In 2000, Milemarker relocated to Chicago, where they have remained busy, releasing several more records. Then-drummer Ben Davis stayed in Chapel Hill, pursuing his own musical endeavors, like the current Ben Davis and the Calculators project and Bats and Mice. Laney and Burian's new band, Challenger, recently released Give People What They Want in Lethal Doses, a reactionary record of activist rants and snarling punk-inspired anthems.
The band is on a national tour in association with Punkvoter.com, a voter registration group organizing bands to "Rock Against Bush." But last weekend at Go! Room 4, the band took the stage--along with locals Des Ark and The Ghost of Rock--at a benefit for Fin Fang Foom member and friend Mike Triplett, who is recovering from complications from spinal meningitis.
Though punkvoter.com was not along for this trip to the Triangle, Challenger had a large selection of books on hand from independent distributor, AK Press, known for its combinations of punk and politics, from the music fanzine Maximum Rock n' Roll to the work of progressive thinkers like Noam Chomsky. Between bands at the show, folks milled through those tables of music and reading materials, thumbing through books and pamphlets. But when it was time for the music, many in the crowd assembled at Go! proved there were ready for what else the band had to offer, getting close to the stage, contorting to the punchy rhythms and occasionally pumping a fist in the air.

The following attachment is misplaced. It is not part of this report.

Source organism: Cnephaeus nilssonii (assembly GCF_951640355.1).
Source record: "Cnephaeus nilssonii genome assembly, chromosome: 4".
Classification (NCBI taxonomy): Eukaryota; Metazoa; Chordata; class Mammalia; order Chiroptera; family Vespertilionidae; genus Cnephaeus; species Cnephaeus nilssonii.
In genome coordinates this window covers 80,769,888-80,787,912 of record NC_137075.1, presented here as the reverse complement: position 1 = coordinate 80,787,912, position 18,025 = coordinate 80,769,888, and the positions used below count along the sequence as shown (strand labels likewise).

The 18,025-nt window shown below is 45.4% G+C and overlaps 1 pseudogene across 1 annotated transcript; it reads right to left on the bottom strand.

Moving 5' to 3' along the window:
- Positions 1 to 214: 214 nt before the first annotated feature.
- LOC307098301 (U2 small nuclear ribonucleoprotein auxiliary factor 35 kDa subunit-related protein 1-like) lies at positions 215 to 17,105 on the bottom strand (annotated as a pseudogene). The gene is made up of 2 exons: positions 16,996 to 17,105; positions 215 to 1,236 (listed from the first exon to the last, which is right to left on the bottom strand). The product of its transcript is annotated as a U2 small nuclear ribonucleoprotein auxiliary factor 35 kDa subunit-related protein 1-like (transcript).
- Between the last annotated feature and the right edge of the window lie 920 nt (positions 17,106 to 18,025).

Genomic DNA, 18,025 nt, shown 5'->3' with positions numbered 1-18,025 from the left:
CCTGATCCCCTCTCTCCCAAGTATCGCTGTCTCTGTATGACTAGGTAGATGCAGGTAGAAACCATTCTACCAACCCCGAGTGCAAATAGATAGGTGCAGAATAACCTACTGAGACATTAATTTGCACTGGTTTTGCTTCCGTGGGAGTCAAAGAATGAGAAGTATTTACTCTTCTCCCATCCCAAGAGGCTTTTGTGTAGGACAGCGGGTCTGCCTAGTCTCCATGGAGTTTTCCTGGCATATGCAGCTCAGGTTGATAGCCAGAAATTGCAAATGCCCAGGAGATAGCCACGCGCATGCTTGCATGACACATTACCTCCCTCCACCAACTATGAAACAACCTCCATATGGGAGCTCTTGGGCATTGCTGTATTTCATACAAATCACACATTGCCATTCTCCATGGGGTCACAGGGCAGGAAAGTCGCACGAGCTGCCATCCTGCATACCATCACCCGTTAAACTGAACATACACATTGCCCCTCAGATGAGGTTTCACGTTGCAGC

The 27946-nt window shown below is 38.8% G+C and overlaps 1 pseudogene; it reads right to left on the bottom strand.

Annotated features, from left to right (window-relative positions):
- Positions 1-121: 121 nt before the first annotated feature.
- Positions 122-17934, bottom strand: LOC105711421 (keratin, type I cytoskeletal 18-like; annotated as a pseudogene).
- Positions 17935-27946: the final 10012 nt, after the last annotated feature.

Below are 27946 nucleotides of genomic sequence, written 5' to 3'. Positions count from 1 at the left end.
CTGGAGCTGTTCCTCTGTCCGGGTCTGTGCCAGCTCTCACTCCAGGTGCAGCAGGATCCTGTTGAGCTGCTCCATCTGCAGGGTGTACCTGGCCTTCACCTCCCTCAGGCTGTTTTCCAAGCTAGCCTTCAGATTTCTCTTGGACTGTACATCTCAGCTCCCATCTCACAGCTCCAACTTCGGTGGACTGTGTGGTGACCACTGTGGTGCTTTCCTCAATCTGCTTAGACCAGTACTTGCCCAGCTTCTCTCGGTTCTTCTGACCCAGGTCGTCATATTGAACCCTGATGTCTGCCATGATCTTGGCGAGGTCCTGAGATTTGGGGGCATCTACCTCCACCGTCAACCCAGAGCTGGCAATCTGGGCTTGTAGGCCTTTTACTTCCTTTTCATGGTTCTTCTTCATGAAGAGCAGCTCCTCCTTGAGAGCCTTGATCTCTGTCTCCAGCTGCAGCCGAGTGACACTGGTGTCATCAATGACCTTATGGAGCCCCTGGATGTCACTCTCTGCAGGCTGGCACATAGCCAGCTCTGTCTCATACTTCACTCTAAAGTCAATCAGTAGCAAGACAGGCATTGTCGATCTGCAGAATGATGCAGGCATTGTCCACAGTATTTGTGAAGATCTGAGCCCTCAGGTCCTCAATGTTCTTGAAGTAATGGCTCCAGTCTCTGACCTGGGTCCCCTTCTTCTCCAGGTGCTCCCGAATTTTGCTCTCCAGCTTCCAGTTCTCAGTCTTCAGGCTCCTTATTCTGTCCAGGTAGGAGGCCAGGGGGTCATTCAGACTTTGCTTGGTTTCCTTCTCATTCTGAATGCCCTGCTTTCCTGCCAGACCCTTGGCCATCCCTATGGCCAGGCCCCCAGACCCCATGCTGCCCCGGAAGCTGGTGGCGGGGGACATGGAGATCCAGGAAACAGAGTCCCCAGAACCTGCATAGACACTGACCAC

Challenger has a chip on their shoulder, a big one. Consider their new record, with songs like "Death Museum," warning us that there may be a future when this country looks back at its actions toward foreign countries and finds that there are a lot of bodies accumulated.
Give People What They Want in Lethal Doses was written when things really started to go south with the current administration, though there are moments the songs touch on personal relationships and just getting by. The small photo of a dead Iraqi child under the CD in the jewel case speaks volumes by itself, though.
In a recent interview Burian gave his take on punk versus polemics: "[On the Punkvoter part of the tour] registering people to vote seems to us to be a good way to match action with the political rhetoric." There are plenty of bands talking about change, or just complaining about the state of current affairs, especially in the indie/DIY circles in which bands like Challenger thrive, without applying it to their own lives.
Laney and Burian also have written-word outlets. Burian's personal zine, Burn Collector recently was compiled into book form, while Laney publishes a news magazine, Media Reader, containing interviews with political figures like Ralph Nader and Jello Biafra.
Laney and Burian still have friends and family here in the Triangle area, so a trip back to town was a welcome stop during a long haul.
"I don't know what it is that Dave and I have, this Calvinist work ethic, Burian says. "We thought we would do this little tour and that would be it, maybe two or three weeks. Now it's turned into two months or more, and we're going to Japan in the middle of it."
For the punk voter in everyone